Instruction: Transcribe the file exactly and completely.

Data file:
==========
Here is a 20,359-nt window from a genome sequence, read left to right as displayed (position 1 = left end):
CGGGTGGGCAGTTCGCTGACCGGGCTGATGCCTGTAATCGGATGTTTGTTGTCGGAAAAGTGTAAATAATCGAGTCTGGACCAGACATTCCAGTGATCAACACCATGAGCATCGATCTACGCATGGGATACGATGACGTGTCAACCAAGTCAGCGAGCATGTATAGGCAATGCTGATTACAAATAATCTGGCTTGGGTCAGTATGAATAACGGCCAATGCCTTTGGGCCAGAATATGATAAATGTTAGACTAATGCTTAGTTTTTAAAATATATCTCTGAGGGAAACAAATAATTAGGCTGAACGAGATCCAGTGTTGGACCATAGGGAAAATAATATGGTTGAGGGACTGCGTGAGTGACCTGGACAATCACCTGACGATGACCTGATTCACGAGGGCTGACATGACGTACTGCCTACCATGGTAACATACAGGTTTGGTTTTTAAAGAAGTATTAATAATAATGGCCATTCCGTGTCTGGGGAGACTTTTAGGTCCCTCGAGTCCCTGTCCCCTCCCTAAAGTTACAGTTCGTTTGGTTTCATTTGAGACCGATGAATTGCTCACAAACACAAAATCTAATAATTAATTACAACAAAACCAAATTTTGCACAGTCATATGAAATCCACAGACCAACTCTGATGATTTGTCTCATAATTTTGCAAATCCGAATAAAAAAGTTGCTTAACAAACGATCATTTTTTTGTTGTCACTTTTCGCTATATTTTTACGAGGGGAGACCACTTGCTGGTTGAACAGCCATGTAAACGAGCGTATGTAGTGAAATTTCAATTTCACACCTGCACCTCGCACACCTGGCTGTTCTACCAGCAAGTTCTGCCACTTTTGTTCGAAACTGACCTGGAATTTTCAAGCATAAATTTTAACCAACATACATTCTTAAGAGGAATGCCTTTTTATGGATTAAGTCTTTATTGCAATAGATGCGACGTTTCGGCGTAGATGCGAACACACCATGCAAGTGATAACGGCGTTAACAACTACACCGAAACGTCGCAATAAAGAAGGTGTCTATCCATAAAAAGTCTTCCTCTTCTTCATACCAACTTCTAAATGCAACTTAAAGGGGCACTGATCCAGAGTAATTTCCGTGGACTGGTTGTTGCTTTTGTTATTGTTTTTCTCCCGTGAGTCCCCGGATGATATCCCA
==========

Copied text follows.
Here is a 20,359-nt window from a genome sequence, read left to right as displayed (position 1 = left end):
CGGGTGGGCAGTTCGCTGACCGGGCTGATGCCTGTAATCGGATGTTTGTTGTCGGAAAAGTGTAAATAATCGAGTCTGGACCAGACATTCCAGTGATCAACACCATGAGCATCGATCTACGCATGGGATACGATGACGTGTCAACCAAGTCAGCGAGCATGTATAGGCAATGCTGATTACAAATAATCTGGCTTGGGTCAGTATGAATAACGGCCAATGCCTTTGGGCCAGAATATGATAAATGTTAGACTAATGCTTAGTTTTTAAAATATATCTCTGAGGGAAACAAATAATTAGGCTGAACGAGATCCAGTGTTGGACCATAGGGAAAATAATATGGTTGAGGGACTGCGTGAGTGACCTGGACAATCACCTGACGATGACCTGATTCACGAGGGCTGACATGACGTACTGCCTACCATGGTAACATACAGGTTTGGTTTTTAAAGAAGTATTAATAATAATGGCCATTCCGTGTCTGGGGAGACTTTTAGGTCCCTCGAGTCCCTGTCCCCTCCCTAAAGTTACAGTTCGTTTGGTTTCATTTGAGACCGATGAATTGCTCACAAACACAAAATCTAATAATTAATTACAACAAAACCAAATTTTGCACAGTCATATGAAATCCACAGACCAACTCTGATGATTTGTCTCATAATTTTGCAAATCCGAATAAAAAAGTTGCTTAACAAACGATCATTTTTTTGTTGTCACTTTTCGCTATATTTTTACGAGGGGAGACCACTTGCTGGTTGAACAGCCATGTAAACGAGCGTATGTAGTGAAATTTCAATTTCACACCTGCACCTCGCACACCTGGCTGTTCTACCAGCAAGTTCTGCCACTTTTGTTCGAAACTGACCTGGAATTTTCAAGCATAAATTTTAACCAACATACATTCTTAAGAGGAATGCCTTTTTATGGATTAAGTCTTTATTGCAATAGATGCGACGTTTCGGCGTAGATGCGAACACACCATGCAAGTGATAACGGCGTTAACAACTACACCGAAACGTCGCAATAAAGAAGGTGTCTATCCATAAAAAGTCTTCCTCTTCTTCATACCAACTTCTAAATGCAACTTAAAGGGGCACTGATCCAGAGTAATTTCCGTGGACTGGTTGTTGCTTTTGTTATTGTTTTTCTCCCGTGAGTCCCCGGATGATATCCCA